Regular exercise and a balanced diet are two important factors for physical fitness, but also for physical and mental well-being. Another important consideration for a healthy body and effective training is healthy sleep. Because if the night’s rest is not restful, everyday life is also more difficult to cope with and performance decreases. Nowadays, rest periods are often neglected. Here are some useful tips on how to use sleep effectively so that you are fit for the next day.
Sport helps you sleep
Regular training has a positive effect on sleep, because when the body is challenged and stressed, a feeling of tiredness automatically sets in. After exercise, the muscles are tired and ready for regeneration, as a result, the organism subconsciously has a greater willingness to sleep. Sport therefore helps to optimize the daily sleep rhythm.
But be careful, If you start training late in the evening, you should take a rest before going to sleep. Shortly after training the muscles are still tense and the body remains ready for action. That’s why you should rest on the couch, for example, after your evening workout, so that your body can adjust before going to bed.
In general, rest breaks are important. Especially in the case of high intensity training, you should take a breather. If you train a lot every day, your body remains in a kind of alarm state. Then it is harder to get to rest. That is why regular training-free days – meaningfully integrated into the training plan – are just as important as the training itself. This not only improves your sleep, but also makes training more effective.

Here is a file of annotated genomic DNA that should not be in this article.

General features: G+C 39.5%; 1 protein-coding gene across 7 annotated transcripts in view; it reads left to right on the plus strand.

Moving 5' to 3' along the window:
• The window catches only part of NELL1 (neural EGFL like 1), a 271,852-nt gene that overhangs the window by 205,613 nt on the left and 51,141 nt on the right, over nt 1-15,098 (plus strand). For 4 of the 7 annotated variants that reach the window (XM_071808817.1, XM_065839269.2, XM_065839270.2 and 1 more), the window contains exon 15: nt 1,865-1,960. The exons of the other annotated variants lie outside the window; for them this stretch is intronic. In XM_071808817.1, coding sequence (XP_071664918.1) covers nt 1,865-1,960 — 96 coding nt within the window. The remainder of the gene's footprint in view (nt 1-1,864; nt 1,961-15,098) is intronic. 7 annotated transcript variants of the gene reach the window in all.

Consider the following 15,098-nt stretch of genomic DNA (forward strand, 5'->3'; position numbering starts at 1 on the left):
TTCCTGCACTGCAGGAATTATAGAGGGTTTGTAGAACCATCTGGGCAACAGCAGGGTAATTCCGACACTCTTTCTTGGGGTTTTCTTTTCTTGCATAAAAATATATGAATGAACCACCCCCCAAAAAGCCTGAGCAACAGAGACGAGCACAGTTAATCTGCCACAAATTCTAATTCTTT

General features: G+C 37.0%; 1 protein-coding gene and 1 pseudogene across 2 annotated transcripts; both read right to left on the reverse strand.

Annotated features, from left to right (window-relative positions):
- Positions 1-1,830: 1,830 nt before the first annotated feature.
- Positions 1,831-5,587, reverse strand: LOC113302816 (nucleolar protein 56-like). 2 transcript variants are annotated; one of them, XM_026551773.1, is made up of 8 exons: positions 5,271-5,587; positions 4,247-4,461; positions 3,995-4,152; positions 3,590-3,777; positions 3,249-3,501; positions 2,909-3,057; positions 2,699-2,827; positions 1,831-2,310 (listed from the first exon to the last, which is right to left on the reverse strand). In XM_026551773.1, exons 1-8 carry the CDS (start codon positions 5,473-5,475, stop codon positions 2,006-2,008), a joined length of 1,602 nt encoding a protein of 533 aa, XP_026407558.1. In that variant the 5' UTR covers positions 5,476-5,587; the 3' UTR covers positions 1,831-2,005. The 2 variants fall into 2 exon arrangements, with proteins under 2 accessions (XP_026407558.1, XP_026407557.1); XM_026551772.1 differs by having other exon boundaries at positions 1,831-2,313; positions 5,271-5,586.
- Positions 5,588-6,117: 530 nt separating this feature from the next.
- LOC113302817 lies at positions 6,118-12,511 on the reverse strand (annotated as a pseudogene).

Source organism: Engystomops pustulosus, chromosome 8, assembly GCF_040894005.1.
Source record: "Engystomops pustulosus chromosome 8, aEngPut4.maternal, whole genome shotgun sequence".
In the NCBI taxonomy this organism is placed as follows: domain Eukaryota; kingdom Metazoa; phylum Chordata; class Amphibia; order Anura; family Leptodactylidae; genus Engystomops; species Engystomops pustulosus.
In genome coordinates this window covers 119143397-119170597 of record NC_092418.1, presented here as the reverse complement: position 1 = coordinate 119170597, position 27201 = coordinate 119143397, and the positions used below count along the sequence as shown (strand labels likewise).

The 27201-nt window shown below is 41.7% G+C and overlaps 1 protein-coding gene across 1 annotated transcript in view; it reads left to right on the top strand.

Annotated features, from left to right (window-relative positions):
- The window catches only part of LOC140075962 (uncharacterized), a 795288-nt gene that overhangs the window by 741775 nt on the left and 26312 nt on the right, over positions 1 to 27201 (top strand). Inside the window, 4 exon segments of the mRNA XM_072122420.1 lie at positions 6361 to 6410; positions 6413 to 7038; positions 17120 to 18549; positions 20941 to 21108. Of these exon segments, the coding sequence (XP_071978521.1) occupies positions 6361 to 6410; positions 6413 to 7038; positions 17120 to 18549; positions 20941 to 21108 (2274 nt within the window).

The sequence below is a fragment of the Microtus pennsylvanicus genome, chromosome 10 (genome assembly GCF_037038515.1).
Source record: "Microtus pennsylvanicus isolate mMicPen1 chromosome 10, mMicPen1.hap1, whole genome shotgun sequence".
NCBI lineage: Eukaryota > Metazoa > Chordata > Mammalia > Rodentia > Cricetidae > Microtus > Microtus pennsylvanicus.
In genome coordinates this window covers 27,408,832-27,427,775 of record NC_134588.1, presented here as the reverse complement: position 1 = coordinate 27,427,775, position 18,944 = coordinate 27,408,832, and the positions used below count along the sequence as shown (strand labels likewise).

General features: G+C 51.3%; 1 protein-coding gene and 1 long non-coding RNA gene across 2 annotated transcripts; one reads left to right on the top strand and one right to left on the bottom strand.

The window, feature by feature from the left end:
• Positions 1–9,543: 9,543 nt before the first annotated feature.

Training for a good night’s sleep
Relaxing sleep can be learned. The right “sleep hygiene” is important for this. This term covers all factors related to your sleep. These include sleep-wake rhythm, sleep environment and the ability to relax. Here are a few practical tips:
- The most important thing is a regular sleep-wake rhythm. The body gets used to the times when you get up or fall asleep. Therefore you should – as far as possible – always get up and go to bed at the same time. This rhythm is also best maintained at weekends. This allows the body to adjust to this cycle and automatically get tired at the right time of the night.
- In addition, you should only go to bed when you are really tired. Naps are to be enjoyed with caution, a power nap in the afternoon should not last longer than 30 minutes, otherwise you disturb your day-night rhythm.
- Your bed is for sleeping! You should avoid watching TV in bed, reading or surfing the internet. Because if you only use the bed to sleep, your subconscious mind knows that it’s time to to sleep when you go to bed. Therefore, your bedroom should be a room where you can feel comfortable and relax. Banish distractions from the bedroom. The optimal room temperature should be between 15 and 19 degrees Celsius (55 -66 degrees Fahrenheit). This provides more oxygen and prevents the nasal mucous membranes from swelling , keeping your airways free and preventing snoring.